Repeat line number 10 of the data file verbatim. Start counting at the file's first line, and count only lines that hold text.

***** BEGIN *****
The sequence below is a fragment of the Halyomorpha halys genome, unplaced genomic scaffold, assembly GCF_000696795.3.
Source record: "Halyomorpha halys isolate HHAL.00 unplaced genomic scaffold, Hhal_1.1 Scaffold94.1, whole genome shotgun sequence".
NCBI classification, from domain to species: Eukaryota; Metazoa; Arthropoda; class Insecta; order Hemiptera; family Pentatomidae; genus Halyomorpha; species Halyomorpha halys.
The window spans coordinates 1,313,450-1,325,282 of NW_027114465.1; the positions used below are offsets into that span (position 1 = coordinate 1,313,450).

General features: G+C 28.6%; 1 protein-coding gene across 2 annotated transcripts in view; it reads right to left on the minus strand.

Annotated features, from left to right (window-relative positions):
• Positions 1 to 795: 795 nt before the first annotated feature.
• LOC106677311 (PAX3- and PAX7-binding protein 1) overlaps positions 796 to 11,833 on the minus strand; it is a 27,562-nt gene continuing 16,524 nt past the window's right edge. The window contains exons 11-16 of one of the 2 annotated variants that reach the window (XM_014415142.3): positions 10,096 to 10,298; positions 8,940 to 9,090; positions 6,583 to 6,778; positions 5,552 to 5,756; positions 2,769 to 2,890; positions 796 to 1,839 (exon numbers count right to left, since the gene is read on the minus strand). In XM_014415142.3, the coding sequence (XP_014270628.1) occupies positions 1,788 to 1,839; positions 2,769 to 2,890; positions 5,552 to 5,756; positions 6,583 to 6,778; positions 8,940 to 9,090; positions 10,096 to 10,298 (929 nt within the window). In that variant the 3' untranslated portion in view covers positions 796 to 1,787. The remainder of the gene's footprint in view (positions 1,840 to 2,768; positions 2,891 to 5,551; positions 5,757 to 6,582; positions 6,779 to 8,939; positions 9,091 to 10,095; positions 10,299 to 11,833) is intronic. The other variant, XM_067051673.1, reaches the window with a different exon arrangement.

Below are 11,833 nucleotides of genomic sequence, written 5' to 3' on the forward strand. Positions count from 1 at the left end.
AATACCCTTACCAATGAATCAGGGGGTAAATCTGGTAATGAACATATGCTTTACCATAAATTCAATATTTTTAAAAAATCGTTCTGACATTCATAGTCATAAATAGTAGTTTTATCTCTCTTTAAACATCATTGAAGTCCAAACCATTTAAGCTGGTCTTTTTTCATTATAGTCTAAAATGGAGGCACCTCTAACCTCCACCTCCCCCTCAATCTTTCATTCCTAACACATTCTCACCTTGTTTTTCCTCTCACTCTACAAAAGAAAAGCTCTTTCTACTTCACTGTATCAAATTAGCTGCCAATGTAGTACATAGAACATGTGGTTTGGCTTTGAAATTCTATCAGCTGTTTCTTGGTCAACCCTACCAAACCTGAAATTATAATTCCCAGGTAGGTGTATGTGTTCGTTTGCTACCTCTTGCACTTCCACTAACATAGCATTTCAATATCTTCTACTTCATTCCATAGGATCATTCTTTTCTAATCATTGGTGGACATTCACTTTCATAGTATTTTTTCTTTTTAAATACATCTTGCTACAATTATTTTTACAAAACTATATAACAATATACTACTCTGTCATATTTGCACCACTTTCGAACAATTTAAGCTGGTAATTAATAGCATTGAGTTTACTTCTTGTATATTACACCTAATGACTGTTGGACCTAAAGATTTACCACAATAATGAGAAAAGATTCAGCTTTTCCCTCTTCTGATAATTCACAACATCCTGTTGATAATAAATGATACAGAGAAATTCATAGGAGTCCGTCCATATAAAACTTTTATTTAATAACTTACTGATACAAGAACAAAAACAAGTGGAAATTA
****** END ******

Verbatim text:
AATACCCTTACCAATGAATCAGGGGGTAAATCTGGTAATGAACATATGCTTTACCATAAATTCAATATTTTTAAAAAATCGTTCTGACATTCATAGTCATAAATAGTAGTTTTATCTCTCTTTAAACATCATTGAAGTCCAAACCATTTAAGCTGGTCTTTTTTCATTATAGTCTAAAATGGAGGCACCTCTAACCTCCACCTCCCCCTCAATCTTTCATTCCTAACACATTCTCACCTTGTTTTTCCTCTCACTCTACAAAAGAAAAGCTCTTTCTACTTCACTGTATCAAATTAGCTGCCAATGTAGTACATAGAACATGTGGTTTGGCTTTGAAATTCTATCAGCTGTTTCTTGGTCAACCCTACCAAACCTGAAATTATAATTCCCAGGTAGGTGTATGTGTTCGTTTGCTACCTCTTGCACTTCCACTAACATAGCATTTCAATATCTTCTACTTCATTCCATAGGATCATTCTTTTCTAATCATTGGTGGACATTCACTTTCATAGTATTTTTTCTTTTTAAATACATCTTGCTACAATTATTTTTACAAAACTATATAACAATATACTACTCTGTCATATTTGCACCACTTTCGAACAATTTAAGCTGGTAATTAATAGCATTGAGTTTACTTCTTGTATATTACACCTAATGACTGTTGGACCTAAAGATTTACCACAATAATGAGAAAAGATTCAGCTTTTCCCTCTTCTGATAATTCACAACATCCTGTTGATAATAAATGATACAGAGAAATTCATAGGAGTCCGTCCATATAAAACTTTTATTTAATAACTTACTGATACAAGAACAAAAACAAGTGGAAATTA